The above card was sent from Vancouver to Osijek, Yugoslavia (now Croatia) on April 14, 1966. Franked with a 4 cent Cameo definitive this card was shortpaid 2 cents as the international surface post card rate had increased from 4 cents to 6 cents on January 1, 1966. The Canadian tax fraction 4/6 was incorrect. The amount due in Yugoslavia was 40 dinars.
The fractional UPU Vienna System of taxation had just come into effect on January 1, 1966, and several countries, including Canada did not understand how they should tax shortpaid letters. The country of origin was to mark a T (for taxe) with a fraction. The numerator was to be double the deficiency in the country of origin's currency, and the denominator was supposed to be the country of origin's international letter rate, again in the country of origin's currency. In this case this is what the T fraction should have been:
Canada Post Office did not use the correct value in the denominator. Instead of the international letter rate, the denominator used for shortpaid post cards was the international surface post card rate. A common sense way of thinking perhaps but mathematically unsound when we understand how the receiving country was supposed to calculate the amount due in its currency.
This is how Canada Post Office came up with its fraction:
The tax fraction should have been 4/10
(Eventually, Canada Post became aware of its taxation error and in July, 1966, began to tax shortpaid international mail correctly.)
Yugoslavia Postage Due Charge
Here is the important point to know about the fractional system of taxation:
The use of the fraction enabled the Yugoslavian post office to convert 4 cents Canadian into dinars, using the 85 dinars/10 cents relationship.This is done by multiplying the Yugoslavian international letter rate by the Canadian fraction.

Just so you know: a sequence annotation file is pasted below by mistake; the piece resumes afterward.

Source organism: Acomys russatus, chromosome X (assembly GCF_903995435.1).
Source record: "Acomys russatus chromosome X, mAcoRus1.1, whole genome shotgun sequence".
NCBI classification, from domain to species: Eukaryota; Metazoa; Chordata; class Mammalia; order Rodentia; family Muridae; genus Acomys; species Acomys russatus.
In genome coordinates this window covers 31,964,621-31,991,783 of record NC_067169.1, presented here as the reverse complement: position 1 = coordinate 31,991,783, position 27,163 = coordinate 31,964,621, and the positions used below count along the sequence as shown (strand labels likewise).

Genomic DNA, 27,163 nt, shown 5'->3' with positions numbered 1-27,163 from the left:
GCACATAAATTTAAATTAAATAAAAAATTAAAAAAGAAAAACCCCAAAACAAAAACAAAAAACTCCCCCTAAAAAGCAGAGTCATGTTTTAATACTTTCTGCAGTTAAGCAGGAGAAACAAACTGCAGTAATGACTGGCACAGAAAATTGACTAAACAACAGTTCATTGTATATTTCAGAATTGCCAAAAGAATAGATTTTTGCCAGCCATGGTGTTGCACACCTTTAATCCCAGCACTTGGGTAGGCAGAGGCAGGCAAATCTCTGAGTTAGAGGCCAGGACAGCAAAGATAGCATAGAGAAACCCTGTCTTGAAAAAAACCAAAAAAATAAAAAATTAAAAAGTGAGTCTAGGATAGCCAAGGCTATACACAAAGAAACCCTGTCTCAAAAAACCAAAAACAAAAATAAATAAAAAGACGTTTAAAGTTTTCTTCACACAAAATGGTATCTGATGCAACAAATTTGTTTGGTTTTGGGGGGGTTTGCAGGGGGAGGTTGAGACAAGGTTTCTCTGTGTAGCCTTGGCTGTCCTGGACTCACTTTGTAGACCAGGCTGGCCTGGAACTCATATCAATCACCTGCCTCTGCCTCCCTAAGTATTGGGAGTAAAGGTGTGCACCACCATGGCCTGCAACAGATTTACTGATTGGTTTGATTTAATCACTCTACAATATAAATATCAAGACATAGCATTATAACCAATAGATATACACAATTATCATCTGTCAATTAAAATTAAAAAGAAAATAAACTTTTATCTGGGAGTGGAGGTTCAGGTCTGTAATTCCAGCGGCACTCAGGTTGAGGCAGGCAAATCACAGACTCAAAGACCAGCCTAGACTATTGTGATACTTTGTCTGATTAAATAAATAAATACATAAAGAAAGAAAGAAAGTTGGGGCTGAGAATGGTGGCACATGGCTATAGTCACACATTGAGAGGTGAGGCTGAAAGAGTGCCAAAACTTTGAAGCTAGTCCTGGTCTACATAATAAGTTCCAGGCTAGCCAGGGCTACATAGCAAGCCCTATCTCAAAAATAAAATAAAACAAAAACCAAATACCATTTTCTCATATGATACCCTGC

Assuming the correct Canadian fraction this is the correct Yugoslavian calculation:
34 dinars was the correct amount due if Canada Post Office and the Yugoslavian post office had applied the Vienna system correctly.
The Yugoslavian Post Office Incorrectly Converts to Dinars
This is a case of two wrongs making a right! The actual amount charged by the Yugoslavian post office , 40 dinars, is reasonably close to the correct amount, but was arrived at in error. The Yugoslavian office probably multiplied the Canadian tax fraction by its international post card rate instead of its international letter rate. I know this makes a lot of sense to do this but it isn't the way the system was meant to operate. Here is what they probably did:
Why did this work? It's because 6 cents , the Canadian international post card rate is about equal to 60 dinars, the Yugoslavian international post card rate.
If Yugoslavia had understood the Vienna taxation system, this is how they would have converted the 4/6 fraction into dinars:
Rounded up, this comes to 60 dinars as opposed to 40 dinars. Fortunately for the addressee, the Yugoslav post office did not understand the Vienna system any better than did Canada Post Office. In the end however, the two wrongs did make a right and the amount collected, 40 dinars, was close to the correct value, 34 dinars.
Postage Due : 40 dinars
Of course, I am assuming that the Yugoslavian post office used the 4/6 fraction to calculate the amount due, but perhaps they may have charged 40 dinars because it was the minimum amount to be charge on short paid international mail.
Don't worry. It took Canada Post Office 6 months to figure it out. It's like time travel in the movies. At some point it doesn't make sense.